Non-existence of Infrastructural Facilities: Infrastructural facilities like clean workspaces, storage space, safe drinking water, access to roads, supply of electricity, etc, are lacking in these clusters.

Non-Availability of Quality Raw Materials:

Rural artisans do not have access to quality raw materials. They are forced to either buy sub-standard raw materials or pay higher prices. In both situations, they are sufferers. They feel that they should be provided raw materials in the same way that seeds are provided to farmers. Such an arrangement will make them more competitive and productive in the market, and will help them achieve economic sustainability.

Weak Financial Power: The economic condition of a majority of the artisans is not satisfactory. They survive on loans from private moneylenders at high interest rates. Their poor financial power has other implications too: (a) their bargaining power at marketing point remains weak and they are exploited by buyers because they must sell to fill the belly;

  • (b) they are losers at the purchasing point of raw materials because they purchase in small lots, which means higher prices;
  • (c) they cannot create a big inventory of
  • with farm households but they are not Old and traditional technology 85 their products and therefore, their mar

    included in any famine- or flood-related Lack of technical training 87 keting remains purchaser-dominated; and

    relief programme. The country feels pride Non-access to information 78 (d) they are not able to do value addition

    in claiming terracotta figurines as a part of Indian heritage but fails to look into the socio-economic condition of the artisans who produce them, not to talk of upgradation of their skills or innovation of their traditional technology.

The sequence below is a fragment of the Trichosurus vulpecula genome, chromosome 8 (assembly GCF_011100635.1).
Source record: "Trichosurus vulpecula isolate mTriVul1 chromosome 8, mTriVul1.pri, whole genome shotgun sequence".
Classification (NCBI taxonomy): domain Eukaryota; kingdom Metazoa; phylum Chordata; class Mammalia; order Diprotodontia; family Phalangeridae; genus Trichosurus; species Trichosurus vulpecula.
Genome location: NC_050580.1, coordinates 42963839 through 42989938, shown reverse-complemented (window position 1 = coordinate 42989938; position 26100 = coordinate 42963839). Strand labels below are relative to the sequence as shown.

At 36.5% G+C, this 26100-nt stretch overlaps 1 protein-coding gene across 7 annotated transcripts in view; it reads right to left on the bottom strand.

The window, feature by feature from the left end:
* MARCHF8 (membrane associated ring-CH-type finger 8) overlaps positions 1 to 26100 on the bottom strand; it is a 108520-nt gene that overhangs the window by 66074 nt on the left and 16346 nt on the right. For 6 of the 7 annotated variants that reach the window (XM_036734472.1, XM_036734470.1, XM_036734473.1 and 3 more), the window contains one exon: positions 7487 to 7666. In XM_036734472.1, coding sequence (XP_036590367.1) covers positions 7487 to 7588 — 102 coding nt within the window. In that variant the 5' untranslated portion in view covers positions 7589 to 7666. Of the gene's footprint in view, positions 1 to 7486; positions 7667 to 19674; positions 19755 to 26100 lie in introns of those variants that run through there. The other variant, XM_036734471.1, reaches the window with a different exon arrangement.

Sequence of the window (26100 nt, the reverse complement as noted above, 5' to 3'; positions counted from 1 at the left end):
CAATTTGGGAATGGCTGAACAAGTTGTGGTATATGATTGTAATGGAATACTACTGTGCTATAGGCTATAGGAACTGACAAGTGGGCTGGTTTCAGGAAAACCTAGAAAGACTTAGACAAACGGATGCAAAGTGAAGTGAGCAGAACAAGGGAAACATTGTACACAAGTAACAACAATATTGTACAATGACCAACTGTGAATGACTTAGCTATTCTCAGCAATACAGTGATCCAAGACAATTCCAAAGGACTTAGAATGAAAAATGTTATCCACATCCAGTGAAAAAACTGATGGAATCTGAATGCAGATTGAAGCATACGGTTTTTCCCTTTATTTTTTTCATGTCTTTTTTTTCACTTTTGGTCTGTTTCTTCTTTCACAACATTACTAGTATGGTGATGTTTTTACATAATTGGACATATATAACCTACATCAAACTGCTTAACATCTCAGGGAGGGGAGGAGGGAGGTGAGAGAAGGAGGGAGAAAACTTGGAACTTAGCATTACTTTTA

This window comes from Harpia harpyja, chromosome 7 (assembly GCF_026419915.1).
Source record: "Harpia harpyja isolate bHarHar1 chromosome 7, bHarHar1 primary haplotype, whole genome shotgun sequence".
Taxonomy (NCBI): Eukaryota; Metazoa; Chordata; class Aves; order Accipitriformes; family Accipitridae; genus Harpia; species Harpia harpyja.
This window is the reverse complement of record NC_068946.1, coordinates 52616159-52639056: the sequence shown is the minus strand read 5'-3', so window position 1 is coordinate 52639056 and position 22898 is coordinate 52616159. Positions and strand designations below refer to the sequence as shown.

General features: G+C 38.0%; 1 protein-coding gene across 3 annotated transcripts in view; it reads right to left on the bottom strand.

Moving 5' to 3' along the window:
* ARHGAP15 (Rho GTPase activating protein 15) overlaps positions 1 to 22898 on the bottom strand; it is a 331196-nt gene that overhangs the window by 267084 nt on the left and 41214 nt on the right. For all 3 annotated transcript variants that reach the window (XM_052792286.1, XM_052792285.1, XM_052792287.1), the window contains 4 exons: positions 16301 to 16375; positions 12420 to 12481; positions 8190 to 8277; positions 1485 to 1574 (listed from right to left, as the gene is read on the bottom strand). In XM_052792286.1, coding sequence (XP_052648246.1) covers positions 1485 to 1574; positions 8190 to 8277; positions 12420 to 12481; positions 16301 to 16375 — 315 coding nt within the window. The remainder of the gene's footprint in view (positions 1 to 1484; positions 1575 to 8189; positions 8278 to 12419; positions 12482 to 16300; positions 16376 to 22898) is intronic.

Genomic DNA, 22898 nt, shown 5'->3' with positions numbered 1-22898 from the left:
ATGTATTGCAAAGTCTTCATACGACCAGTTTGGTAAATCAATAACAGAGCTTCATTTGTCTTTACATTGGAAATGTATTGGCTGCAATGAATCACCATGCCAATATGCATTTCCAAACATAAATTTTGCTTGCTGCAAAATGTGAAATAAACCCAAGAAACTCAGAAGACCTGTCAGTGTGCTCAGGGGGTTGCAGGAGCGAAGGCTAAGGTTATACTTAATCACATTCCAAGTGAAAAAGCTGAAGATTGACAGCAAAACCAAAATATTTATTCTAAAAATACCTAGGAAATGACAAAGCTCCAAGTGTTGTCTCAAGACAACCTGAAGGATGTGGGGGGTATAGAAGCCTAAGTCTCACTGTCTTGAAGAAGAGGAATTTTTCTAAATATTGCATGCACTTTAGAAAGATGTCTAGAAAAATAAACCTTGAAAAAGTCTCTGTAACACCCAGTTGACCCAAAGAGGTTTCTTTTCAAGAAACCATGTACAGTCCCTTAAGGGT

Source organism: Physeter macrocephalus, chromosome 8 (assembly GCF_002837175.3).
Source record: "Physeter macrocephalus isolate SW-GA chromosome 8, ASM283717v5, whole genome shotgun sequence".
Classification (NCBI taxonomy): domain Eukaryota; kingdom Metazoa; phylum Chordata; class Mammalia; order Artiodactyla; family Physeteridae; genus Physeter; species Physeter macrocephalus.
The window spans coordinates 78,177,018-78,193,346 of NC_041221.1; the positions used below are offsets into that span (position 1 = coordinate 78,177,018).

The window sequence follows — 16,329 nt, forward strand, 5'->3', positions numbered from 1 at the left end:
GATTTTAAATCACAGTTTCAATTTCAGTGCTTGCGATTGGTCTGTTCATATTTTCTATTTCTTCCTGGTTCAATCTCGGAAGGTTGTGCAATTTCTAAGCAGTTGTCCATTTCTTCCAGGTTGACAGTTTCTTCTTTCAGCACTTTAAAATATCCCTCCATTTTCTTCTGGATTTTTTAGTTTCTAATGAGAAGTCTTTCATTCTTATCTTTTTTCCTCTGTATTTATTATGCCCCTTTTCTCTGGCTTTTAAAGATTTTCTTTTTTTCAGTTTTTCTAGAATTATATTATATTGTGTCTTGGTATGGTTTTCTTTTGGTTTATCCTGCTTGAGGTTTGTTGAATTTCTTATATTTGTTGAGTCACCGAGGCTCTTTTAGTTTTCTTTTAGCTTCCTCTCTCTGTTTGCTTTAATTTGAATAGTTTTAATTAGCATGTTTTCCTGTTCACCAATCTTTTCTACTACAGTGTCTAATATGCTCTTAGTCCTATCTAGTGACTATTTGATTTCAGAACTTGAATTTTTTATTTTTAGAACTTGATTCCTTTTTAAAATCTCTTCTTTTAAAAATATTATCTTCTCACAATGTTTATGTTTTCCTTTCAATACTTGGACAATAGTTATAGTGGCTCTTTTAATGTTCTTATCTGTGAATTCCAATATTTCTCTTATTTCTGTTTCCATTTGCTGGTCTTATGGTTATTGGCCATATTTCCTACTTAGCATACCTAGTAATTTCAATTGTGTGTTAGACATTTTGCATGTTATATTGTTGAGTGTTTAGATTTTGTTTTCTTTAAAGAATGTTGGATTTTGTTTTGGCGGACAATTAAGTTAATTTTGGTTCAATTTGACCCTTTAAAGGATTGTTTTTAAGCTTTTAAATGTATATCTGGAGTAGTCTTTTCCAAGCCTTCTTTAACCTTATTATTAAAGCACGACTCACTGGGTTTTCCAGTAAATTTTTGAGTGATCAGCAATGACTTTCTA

Non-Involvement in Rural Developmental Programmes: Whatever few programmes have been planned or implemented for rural development, these artisans have not been made stakeholders in any of them. Studies by the author in

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    Non-availability of finance 72

    Non-existence of marketing network 56
    Poor infrastructure 42
    Lack of policy 68

    Source: Based on data collected by the author from rural artisans through questionnaire mode.

    2007]. These artisans, by and large, have no interaction with research and development (R&D) scientists.

    Lack of Specialised Markets: A major problem being faced by these artisans is the non-existence of proper markets for the marketing of their products. Such to their products.

    Inability to Get Bank Loans: Rural artisans are unable to get loans from banks or other financial institutions due to their inability to furnish collateral securities needed by these institutions. Their inability to mobilise resources has hampered their development process [Solanki 2002, 2006; Jain et al 1995].

    Poor Access to Information: In today’s world, non-availability of technological

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    development is a big lacuna. Artisans do not have means to get information about

    (a) new markets for selling their products and remain confined to the traditional one/two markets, (b) rates of their products in other markets, (c) market potential of their products, (d) rates of raw materials used by them in other markets, (e) government schemes instituted for their welfare, and (f) diversification and value addition in their products. A majority of these artisans are not aware about email or fax, though most of them have seen or used a cellphone.